Why rituals are important, even in uncertain times

In response to the pandemic of coronavirus, many American universities have suspended all campus events. Students in the U.S. have experienced a dramatic change, just like millions of other people around the globe.

I asked my students if they had any questions when I met them for our final in-class meeting. My students’ first question was, “Will there be a graduation?”

They were disappointed to hear that they had been wrong.

It was not surprising to me that so many students asked this question. As an anthropologist, I study ritual. From weddings and birthdays to graduations at college and holidays, the ceremony is a part of the most important events in our lives.

Rituals give meaning to experiences and make them memorable.

Rituals as a way to cope with anxiety

Anthropologists have observed for a long time that people of all cultures tend to perform a greater number of rituals during uncertain timesSpikes of ritual activity are commonly associated with stressful events like warfare, environmental threats and material insecurity.

My colleagues and I conducted a lab study in 2015. We found that people tend to behave more rigidly and repetitively under stress – or in a more ritualized.

This tendency is a result of our cognitive makeup. Our brains are wired for making predictions regarding the current state of the universe. It uses previous knowledge to make sense out of current circumstances. When everything changes, our ability to predict is limited. This makes many feel anxious.

This is where the ritual comes into play.

Rituals are highly organized. Ceremonies require rigidity and must be performed in the “right” manner. They need repetition: the same actions must be repeated over and over. They are also predictable.

Even if rituals have no direct effect on the physical world, they can still provide a feeling of control by imposing order on the chaos of daily life.

What matters is that this feeling of control is real. This method must be effective in relieving anxiety.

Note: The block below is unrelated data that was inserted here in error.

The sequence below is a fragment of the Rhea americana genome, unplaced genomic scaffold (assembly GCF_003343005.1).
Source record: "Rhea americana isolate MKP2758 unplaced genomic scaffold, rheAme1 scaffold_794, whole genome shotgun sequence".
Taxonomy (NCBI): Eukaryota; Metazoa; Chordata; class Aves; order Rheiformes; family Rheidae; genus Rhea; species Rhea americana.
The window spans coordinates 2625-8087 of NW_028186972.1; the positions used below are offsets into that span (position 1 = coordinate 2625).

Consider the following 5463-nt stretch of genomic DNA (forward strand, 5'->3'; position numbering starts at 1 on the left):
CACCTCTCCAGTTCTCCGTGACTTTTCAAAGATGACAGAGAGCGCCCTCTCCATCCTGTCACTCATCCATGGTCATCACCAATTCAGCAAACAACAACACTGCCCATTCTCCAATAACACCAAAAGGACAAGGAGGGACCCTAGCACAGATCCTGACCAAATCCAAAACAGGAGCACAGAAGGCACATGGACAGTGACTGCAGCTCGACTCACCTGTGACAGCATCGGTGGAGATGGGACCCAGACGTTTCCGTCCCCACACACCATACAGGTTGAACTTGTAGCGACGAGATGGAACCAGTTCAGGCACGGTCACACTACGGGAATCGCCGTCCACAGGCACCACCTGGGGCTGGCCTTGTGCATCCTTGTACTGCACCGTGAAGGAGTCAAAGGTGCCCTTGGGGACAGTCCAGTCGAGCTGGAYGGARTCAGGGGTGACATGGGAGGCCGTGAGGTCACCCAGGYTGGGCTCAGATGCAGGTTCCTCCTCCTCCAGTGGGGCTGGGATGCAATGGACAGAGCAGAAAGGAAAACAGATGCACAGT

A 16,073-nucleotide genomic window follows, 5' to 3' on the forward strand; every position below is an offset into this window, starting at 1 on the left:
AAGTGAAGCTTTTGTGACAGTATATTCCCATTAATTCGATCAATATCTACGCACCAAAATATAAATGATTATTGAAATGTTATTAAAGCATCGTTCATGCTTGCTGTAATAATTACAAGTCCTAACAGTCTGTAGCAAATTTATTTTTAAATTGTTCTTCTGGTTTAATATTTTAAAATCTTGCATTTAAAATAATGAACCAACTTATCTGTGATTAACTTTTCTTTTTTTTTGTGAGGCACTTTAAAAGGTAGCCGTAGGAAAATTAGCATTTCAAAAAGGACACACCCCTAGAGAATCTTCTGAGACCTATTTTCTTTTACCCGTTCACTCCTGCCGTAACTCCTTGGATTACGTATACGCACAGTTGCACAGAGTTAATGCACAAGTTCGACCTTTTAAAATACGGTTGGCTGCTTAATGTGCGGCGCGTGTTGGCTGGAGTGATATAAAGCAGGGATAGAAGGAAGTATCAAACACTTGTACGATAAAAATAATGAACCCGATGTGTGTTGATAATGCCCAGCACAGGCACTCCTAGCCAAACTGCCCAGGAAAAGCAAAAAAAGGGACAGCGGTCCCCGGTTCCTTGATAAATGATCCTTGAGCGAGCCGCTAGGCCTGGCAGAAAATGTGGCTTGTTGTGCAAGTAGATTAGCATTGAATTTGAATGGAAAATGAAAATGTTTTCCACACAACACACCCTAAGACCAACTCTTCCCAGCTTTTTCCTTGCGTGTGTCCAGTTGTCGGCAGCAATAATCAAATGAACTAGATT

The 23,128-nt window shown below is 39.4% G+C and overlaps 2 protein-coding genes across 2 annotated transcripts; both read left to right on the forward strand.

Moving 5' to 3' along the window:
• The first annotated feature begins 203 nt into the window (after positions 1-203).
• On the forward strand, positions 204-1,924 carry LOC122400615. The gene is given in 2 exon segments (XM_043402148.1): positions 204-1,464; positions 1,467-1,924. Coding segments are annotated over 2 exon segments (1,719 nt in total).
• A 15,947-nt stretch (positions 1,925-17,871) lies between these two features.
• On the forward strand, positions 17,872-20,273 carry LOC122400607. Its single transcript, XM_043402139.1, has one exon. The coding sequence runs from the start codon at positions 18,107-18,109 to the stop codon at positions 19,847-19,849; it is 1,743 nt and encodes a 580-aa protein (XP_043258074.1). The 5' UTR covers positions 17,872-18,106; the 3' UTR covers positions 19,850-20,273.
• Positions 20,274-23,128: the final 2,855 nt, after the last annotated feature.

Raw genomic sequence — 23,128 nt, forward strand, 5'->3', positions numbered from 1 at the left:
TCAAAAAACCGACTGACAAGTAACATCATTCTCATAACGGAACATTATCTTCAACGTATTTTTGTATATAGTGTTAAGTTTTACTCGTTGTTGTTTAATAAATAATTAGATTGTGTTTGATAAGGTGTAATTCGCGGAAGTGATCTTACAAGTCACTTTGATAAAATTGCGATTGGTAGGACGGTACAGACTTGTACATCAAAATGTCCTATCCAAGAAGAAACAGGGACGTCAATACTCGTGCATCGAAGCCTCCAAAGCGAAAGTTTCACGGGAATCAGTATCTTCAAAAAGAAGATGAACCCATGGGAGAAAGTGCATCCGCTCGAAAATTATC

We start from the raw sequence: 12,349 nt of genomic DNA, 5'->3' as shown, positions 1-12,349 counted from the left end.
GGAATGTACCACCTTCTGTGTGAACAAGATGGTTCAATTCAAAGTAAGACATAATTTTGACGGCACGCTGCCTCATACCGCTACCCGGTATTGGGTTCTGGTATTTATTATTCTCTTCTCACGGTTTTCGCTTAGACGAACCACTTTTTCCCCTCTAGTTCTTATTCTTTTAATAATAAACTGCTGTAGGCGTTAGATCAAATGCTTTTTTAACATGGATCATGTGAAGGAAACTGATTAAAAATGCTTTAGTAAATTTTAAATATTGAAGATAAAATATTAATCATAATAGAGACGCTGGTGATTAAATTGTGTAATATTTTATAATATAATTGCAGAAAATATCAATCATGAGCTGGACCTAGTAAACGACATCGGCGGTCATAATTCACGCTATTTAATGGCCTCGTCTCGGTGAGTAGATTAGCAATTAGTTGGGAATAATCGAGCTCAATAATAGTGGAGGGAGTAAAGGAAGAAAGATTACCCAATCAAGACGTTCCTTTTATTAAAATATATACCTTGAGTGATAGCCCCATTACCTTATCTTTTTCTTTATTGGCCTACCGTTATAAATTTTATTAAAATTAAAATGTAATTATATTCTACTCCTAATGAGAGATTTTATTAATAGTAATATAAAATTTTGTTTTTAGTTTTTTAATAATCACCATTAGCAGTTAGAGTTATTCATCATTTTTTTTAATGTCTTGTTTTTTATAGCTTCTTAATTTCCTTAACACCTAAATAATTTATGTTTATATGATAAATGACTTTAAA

Two studies that will be published soon have found this. We discovered that Hindus in Mauritius experienced less anxiety after performing temple rituals. Heart rate monitors measured this. In the U.S., we found that Jewish college students who participated in more group rituals showed lower levels of cortisol, the stress hormone.

Rituals provide connection

Collective rituals require coordination. People may wear the same clothes, move together in sync, or sing in harmony when they perform a ceremony as a group. By acting together, feel like one.

People build trust when they come together to perform a ritual. Neal Schneider? FlickrCC BY-NC-ND

My colleagues and I have found that coordinated movements increase trust between people and even release neurotransmitters linked to bonding.

Rituals create a sense that people belong to a community by aligning their behavior and sharing experiences. Participating in collective practices can increase generosity and even make people’s heart rate synchronize.

Tools for resilience

People around the globe are creating new rituals to combat the coronavirus epidemic.

Some of these rituals can help you regain control and feel more organized. Jimmy Kimmel’s wife and he encouraged people in quarantine, for example, to dress up on Fridays, even if it was just them.

Other people have come up with new ways to celebrate age-old traditions. The New York City Marriage Bureau was closed due to pandemic. A Manhattan couple then decided to marry in the fourth-floor windows of a friend who is ordained.

Some rituals are meant to celebrate new beginnings, while others provide closure. Families of coronavirus patients are having virtual burials to avoid spreading the virus. In some cases, pastors have administered the last rites by phone.

People have developed a variety of rituals in order to keep a sense of connection with others. In several European cities, residents have begun to thank healthcare workers at the same hour every day.

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